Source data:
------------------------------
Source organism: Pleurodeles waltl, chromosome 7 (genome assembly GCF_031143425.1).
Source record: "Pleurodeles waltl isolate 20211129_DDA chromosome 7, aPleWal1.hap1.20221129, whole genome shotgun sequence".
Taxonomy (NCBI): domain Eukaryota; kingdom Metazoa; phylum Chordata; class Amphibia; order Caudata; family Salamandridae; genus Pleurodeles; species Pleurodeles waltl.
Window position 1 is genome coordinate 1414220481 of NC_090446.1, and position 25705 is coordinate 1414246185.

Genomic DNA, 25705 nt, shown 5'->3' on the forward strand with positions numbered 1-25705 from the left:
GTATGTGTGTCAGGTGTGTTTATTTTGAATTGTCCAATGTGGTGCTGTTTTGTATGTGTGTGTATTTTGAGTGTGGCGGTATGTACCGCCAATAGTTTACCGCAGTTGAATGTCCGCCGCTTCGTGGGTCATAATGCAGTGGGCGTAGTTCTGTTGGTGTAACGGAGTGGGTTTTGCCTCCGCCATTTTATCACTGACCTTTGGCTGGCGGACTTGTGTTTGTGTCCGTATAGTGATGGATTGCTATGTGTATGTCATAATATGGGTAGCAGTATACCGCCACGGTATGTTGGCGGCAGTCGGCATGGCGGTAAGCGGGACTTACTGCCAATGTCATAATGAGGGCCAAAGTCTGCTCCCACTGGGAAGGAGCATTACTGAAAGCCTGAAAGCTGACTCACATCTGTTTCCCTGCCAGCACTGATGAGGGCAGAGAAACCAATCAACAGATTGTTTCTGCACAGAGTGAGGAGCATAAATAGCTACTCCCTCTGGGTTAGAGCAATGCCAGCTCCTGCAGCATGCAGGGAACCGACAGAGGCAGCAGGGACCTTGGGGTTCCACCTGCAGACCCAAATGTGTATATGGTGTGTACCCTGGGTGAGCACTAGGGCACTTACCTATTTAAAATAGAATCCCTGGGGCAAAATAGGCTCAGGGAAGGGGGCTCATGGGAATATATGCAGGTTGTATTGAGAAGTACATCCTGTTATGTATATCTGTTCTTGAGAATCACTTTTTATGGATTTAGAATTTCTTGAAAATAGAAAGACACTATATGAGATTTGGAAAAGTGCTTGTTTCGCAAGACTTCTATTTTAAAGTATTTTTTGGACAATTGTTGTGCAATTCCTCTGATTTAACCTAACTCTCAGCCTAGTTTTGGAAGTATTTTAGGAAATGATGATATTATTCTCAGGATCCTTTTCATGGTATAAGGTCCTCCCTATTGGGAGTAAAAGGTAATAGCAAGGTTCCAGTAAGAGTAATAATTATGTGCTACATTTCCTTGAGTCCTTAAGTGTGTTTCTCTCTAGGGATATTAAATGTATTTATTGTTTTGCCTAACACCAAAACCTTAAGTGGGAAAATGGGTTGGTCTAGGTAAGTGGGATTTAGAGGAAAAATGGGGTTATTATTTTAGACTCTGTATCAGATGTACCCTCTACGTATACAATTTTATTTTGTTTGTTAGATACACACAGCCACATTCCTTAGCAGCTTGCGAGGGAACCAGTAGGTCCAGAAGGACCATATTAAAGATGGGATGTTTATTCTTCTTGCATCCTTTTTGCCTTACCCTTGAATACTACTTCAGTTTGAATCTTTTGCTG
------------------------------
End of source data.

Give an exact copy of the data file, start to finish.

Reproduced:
Source organism: Pleurodeles waltl, chromosome 7 (genome assembly GCF_031143425.1).
Source record: "Pleurodeles waltl isolate 20211129_DDA chromosome 7, aPleWal1.hap1.20221129, whole genome shotgun sequence".
Taxonomy (NCBI): domain Eukaryota; kingdom Metazoa; phylum Chordata; class Amphibia; order Caudata; family Salamandridae; genus Pleurodeles; species Pleurodeles waltl.
Window position 1 is genome coordinate 1414220481 of NC_090446.1, and position 25705 is coordinate 1414246185.

Genomic DNA, 25705 nt, shown 5'->3' on the forward strand with positions numbered 1-25705 from the left:
GTATGTGTGTCAGGTGTGTTTATTTTGAATTGTCCAATGTGGTGCTGTTTTGTATGTGTGTGTATTTTGAGTGTGGCGGTATGTACCGCCAATAGTTTACCGCAGTTGAATGTCCGCCGCTTCGTGGGTCATAATGCAGTGGGCGTAGTTCTGTTGGTGTAACGGAGTGGGTTTTGCCTCCGCCATTTTATCACTGACCTTTGGCTGGCGGACTTGTGTTTGTGTCCGTATAGTGATGGATTGCTATGTGTATGTCATAATATGGGTAGCAGTATACCGCCACGGTATGTTGGCGGCAGTCGGCATGGCGGTAAGCGGGACTTACTGCCAATGTCATAATGAGGGCCAAAGTCTGCTCCCACTGGGAAGGAGCATTACTGAAAGCCTGAAAGCTGACTCACATCTGTTTCCCTGCCAGCACTGATGAGGGCAGAGAAACCAATCAACAGATTGTTTCTGCACAGAGTGAGGAGCATAAATAGCTACTCCCTCTGGGTTAGAGCAATGCCAGCTCCTGCAGCATGCAGGGAACCGACAGAGGCAGCAGGGACCTTGGGGTTCCACCTGCAGACCCAAATGTGTATATGGTGTGTACCCTGGGTGAGCACTAGGGCACTTACCTATTTAAAATAGAATCCCTGGGGCAAAATAGGCTCAGGGAAGGGGGCTCATGGGAATATATGCAGGTTGTATTGAGAAGTACATCCTGTTATGTATATCTGTTCTTGAGAATCACTTTTTATGGATTTAGAATTTCTTGAAAATAGAAAGACACTATATGAGATTTGGAAAAGTGCTTGTTTCGCAAGACTTCTATTTTAAAGTATTTTTTGGACAATTGTTGTGCAATTCCTCTGATTTAACCTAACTCTCAGCCTAGTTTTGGAAGTATTTTAGGAAATGATGATATTATTCTCAGGATCCTTTTCATGGTATAAGGTCCTCCCTATTGGGAGTAAAAGGTAATAGCAAGGTTCCAGTAAGAGTAATAATTATGTGCTACATTTCCTTGAGTCCTTAAGTGTGTTTCTCTCTAGGGATATTAAATGTATTTATTGTTTTGCCTAACACCAAAACCTTAAGTGGGAAAATGGGTTGGTCTAGGTAAGTGGGATTTAGAGGAAAAATGGGGTTATTATTTTAGACTCTGTATCAGATGTACCCTCTACGTATACAATTTTATTTTGTTTGTTAGATACACACAGCCACATTCCTTAGCAGCTTGCGAGGGAACCAGTAGGTCCAGAAGGACCATATTAAAGATGGGATGTTTATTCTTCTTGCATCCTTTTTGCCTTACCCTTGAATACTACTTCAGTTTGAATCTTTTGCTG